SMI's digital breakdown shows display on the wane, while social, video and programmatic rise sharply

  • Media
  • February 19, 2015
  • Ben Fahy
SMI's digital breakdown shows display on the wane, while social, video and programmatic rise sharply

The IAB has just released its latest quarterly update and it shows another sizeable rise in digital ad spend in New Zealand. Standard Media Index (SMI), which calculates ad spending trends based on the data from media agencies, also shows a steady rise. And its breakdown of the category shows the key growth areas in digital.  

  • Check out SMI's ad spend split between media and industry here and how we compare to other markets here

SMI data shows that $179 million was spent on digital by agencies in the calendar year 2014, up 16.6 percent or $25.6 million and behind only TV. Display ads on content sites have increased from $40.6 million in 2009 to $85.1 million in 2014, and that sub-category still leads by a long margin, but, like the IAB figures, it shows that display has declined slightly. Social networking, video sites and DSPs/trading desks have all risen steeply. 

In a story that appeared on Mumbrella last year, global director of analytics Tristan Masters said that Australian media agencies were spending more through exchanges than other markets the company operates in (he says it groups demand side platforms with agency trading desks to compile a total agency RTB/Programmatic buying figure). 

"In the US six and half percent of all digital dollars are getting piped through these exchanges while in Great Britain it is slightly more with ten percent. But what we are seeing is, that [exchanges] didn’t even factor until the back half of 2010, now in 2014 are just shy of 14 percent of all digital dollars [in Australia].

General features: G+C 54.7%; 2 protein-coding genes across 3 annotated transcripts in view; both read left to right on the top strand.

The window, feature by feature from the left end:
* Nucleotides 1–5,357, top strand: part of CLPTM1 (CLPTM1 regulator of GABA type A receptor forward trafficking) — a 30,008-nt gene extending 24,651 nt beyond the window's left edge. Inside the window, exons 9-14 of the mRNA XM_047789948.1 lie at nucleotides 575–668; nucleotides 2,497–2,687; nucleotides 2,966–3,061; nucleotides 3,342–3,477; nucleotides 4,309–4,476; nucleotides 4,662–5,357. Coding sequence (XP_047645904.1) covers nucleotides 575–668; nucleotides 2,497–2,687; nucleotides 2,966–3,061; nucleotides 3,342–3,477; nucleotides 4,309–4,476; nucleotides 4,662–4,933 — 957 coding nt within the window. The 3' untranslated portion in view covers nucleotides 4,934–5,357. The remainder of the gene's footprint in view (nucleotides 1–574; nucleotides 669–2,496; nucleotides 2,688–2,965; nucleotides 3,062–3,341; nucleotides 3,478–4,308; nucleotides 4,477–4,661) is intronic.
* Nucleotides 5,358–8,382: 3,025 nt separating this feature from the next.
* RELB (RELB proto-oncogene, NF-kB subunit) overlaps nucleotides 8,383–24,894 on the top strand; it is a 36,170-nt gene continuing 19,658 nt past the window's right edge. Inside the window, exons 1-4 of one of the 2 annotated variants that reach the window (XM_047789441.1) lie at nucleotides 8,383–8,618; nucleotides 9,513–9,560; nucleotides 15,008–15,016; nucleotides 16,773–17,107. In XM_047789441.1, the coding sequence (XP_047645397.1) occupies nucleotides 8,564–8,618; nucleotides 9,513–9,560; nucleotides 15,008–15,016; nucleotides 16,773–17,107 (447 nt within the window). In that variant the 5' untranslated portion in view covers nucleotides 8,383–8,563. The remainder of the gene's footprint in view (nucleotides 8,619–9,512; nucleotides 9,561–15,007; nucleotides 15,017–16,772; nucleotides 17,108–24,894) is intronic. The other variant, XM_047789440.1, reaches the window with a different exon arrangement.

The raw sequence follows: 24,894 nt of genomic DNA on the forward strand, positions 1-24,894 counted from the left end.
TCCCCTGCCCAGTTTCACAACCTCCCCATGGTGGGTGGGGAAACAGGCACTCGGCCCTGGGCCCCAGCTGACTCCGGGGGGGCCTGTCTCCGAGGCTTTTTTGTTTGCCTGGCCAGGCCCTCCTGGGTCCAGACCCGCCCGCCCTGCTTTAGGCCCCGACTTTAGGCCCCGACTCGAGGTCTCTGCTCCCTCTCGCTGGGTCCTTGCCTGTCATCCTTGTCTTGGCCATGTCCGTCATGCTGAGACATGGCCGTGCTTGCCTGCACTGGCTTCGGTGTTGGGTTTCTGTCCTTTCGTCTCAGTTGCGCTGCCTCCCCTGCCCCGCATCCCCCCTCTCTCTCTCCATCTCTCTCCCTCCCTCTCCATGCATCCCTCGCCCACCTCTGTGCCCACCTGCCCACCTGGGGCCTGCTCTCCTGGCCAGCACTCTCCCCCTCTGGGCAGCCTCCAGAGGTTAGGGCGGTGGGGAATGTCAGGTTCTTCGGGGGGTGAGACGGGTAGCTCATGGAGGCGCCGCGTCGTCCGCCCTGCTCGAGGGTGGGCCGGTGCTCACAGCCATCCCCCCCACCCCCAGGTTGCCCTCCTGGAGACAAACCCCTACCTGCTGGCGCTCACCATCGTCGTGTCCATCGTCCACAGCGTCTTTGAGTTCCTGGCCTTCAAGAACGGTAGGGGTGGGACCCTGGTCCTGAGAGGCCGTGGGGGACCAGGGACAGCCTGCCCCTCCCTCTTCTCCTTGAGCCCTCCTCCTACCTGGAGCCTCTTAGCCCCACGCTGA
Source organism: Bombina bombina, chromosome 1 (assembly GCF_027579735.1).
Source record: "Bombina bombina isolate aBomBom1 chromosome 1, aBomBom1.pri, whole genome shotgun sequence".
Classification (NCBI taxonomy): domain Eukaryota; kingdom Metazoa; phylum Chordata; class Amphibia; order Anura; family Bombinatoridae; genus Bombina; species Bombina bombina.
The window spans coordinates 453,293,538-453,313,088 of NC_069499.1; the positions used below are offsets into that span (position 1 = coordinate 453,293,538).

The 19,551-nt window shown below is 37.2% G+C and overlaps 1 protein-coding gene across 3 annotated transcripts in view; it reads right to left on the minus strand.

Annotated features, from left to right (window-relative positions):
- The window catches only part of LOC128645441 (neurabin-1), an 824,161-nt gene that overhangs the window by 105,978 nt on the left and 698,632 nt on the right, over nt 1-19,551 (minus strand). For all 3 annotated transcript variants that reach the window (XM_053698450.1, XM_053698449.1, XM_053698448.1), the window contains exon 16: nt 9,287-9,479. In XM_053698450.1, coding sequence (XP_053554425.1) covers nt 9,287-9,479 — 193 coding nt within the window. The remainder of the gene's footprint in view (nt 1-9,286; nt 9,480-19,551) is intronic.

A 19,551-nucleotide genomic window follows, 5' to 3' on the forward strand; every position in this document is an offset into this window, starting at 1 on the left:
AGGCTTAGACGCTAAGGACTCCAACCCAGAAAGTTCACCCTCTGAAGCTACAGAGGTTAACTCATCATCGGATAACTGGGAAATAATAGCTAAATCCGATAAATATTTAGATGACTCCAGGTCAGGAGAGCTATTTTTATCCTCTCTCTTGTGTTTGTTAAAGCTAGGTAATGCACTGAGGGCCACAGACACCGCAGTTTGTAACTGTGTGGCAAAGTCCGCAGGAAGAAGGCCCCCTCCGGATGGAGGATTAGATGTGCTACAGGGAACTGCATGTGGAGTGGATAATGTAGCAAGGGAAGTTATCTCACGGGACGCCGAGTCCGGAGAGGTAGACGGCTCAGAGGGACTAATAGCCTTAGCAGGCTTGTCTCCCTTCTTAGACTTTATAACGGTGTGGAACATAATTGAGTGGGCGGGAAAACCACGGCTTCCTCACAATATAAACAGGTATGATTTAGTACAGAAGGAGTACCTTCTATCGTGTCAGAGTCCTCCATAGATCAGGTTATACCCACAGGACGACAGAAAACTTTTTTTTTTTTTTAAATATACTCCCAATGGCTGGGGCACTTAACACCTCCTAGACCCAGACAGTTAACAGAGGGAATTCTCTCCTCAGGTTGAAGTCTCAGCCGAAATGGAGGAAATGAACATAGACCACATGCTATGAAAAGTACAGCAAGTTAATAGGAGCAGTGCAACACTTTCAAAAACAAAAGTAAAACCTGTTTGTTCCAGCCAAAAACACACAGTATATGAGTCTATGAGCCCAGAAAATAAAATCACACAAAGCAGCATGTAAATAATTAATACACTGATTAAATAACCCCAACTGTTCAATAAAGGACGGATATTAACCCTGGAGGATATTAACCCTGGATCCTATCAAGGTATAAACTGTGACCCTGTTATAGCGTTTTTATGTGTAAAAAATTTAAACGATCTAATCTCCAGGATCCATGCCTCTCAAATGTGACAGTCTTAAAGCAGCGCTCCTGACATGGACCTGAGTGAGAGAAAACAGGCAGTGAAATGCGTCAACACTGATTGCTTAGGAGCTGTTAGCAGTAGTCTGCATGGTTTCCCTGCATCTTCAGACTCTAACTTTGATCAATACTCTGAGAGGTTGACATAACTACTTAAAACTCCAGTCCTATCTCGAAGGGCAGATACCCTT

Masters said New Zealand was broadly in line with other markets when it came to ad spend trends, but with DSP/trading desks making up 8.3 percent of the $131.6 million in the four major sub-categories, the rise has not been quite as rapid as that of our Australian cousins.  

As for native advertising, he says it doesn't split it out from other display advertising by publisher. 

"It’s something that we are discussing with our next Advisory Board members on March 3rd, as there is definitely a large appetite to see this broken down. However, currently this is booked against generic display codes." 

In the US, the Association of National advertisers recently released the results of a study that showed native advertising was a big growth area, but it was coming from a very low base. 

As it found: 

Almost three in five (58 percent) say their company used native advertising during the past year.  Concurrently, spending on native adverting is increasing.

Past year budgets increased for 55 percent of respondents.
In 2015, 63 percent of respondents expect to increase budgets allocated to native advertising.

Despite the spending increases, native advertising currently accounts for a small percentage of overall advertising budgets — 5 percent or less for 68 percent of respondents.

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Is consolidation the way of the future?

  • Advertising
  • January 18, 2019
  • Caitlin Salter
Is consolidation the way of the future?

The tail end of 2018 brought with it some major announcements between media companies and the booming out-of-home market. Nearly two months since NZME and Go Media enacted their partnership and MediaWorks and QMS Media announced their proposed merger, we have a chat with media agencies to see whether the latest developments are a sign of things to come.

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